Sacroiliitis: The sacroiliac joints (SI joints) connect the spine to the pelvis and lower skeleton. These joints provide minimal movement; approximately two to four millimeters with weight bearing activity, unlike that of the hip or knee. The SI joint's main function is to provide shock absorption for the spine through a gliding-type motion. Sacroiliitis (inflammation of the SI joint) is commonly caused by degenerative arthritis, traumatic injury, motor vehicle accident, or blow to the buttock or pelvic region. Women are at risk for developing sacroiliitis from childbirth, as the female pelvis must stretch enough to allow birth. The ligaments around the joint, which connect one bone to another, may become inflamed or torn. Tearing of these ligaments can lead to too much motion in the joint, causing degenerative changes and chronic pain.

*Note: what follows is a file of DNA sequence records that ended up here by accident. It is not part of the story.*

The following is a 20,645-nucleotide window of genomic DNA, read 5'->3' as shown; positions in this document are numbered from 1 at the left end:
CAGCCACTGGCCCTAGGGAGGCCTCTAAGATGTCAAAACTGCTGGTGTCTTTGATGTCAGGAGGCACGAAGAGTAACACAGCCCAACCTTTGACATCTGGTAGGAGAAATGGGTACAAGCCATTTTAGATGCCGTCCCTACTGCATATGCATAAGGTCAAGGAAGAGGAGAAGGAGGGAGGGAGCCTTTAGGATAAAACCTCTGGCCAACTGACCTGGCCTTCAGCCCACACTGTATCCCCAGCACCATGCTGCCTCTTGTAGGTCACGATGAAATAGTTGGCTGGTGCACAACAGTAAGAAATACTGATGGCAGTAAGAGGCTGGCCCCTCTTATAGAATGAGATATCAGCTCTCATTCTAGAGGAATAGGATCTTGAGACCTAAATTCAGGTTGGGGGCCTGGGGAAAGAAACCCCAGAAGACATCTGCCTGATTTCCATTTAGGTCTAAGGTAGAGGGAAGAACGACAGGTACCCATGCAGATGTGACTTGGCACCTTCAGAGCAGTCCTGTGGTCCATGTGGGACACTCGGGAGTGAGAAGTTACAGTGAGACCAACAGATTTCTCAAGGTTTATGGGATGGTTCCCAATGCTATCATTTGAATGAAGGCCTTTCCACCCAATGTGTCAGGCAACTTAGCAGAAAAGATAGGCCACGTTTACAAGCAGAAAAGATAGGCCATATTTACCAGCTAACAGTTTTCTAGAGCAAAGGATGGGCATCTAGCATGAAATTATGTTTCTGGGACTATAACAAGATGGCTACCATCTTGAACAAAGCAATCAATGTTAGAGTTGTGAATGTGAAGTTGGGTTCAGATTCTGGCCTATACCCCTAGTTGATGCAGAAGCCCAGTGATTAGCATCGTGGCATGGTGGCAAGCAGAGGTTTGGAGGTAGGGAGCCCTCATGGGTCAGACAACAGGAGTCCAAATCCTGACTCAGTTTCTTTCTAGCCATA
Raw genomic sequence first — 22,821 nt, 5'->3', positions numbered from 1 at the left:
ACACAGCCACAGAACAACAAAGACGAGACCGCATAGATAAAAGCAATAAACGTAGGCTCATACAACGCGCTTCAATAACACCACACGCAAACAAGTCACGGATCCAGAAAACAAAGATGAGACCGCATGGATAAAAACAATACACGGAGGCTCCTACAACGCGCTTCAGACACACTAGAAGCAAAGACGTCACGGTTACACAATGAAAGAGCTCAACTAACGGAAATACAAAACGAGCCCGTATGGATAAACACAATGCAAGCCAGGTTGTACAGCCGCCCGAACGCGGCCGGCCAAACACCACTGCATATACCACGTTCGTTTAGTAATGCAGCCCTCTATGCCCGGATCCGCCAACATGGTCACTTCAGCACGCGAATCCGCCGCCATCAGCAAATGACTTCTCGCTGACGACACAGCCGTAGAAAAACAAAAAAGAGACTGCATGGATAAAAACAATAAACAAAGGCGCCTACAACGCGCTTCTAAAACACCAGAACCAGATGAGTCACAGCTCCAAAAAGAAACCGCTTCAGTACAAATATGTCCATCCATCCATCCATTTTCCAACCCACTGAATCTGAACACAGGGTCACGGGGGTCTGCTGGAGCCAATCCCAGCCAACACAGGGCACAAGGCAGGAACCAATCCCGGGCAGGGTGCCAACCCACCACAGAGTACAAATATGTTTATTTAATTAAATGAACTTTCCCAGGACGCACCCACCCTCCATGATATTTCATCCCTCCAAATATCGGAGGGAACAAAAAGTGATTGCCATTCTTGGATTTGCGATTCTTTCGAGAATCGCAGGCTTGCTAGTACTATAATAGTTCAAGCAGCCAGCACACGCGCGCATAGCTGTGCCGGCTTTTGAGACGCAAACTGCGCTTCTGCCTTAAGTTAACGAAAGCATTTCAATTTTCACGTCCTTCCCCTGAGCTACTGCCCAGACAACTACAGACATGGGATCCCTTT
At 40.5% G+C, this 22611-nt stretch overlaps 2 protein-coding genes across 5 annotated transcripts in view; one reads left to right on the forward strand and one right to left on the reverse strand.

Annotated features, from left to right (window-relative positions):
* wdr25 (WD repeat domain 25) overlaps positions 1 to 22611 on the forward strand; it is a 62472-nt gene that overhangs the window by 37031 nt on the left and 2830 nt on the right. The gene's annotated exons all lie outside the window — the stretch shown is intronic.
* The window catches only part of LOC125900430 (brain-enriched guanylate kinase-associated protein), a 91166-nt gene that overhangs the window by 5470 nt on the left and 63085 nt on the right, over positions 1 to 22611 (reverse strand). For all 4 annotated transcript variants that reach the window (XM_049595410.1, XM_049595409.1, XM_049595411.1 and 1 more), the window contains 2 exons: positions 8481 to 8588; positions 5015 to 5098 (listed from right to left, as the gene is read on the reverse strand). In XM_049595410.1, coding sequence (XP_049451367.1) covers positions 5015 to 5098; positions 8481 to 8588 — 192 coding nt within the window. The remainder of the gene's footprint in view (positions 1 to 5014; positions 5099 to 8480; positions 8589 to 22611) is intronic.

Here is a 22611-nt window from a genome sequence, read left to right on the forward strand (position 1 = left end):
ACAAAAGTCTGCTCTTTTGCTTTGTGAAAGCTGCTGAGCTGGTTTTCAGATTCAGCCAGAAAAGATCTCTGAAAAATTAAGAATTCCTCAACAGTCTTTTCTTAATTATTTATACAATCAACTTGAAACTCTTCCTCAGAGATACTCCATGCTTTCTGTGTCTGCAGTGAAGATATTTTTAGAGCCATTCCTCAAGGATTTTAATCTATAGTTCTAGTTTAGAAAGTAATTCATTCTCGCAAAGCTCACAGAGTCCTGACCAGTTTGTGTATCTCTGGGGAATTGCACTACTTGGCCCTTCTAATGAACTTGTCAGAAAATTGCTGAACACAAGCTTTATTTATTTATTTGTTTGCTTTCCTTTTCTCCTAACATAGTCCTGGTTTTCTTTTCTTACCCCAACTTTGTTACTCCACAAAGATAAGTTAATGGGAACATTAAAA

Symptoms: In most cases of sacroiliitis, there is a diffuse pattern of back and pelvic pain that mimic each other. Patients with SI inflammation will generally complain of low back, buttock, and thigh pain. This pain typically becomes worse when sitting for any prolonged period of time.
Sacroiliitis is commonly confused with sciatica. Many rheumatic diseases aren't limited to inflammation of the joints and extend to other organs of your body, such as your skin, blood vessels, eyes, heart, lungs, kidneys and nervous system.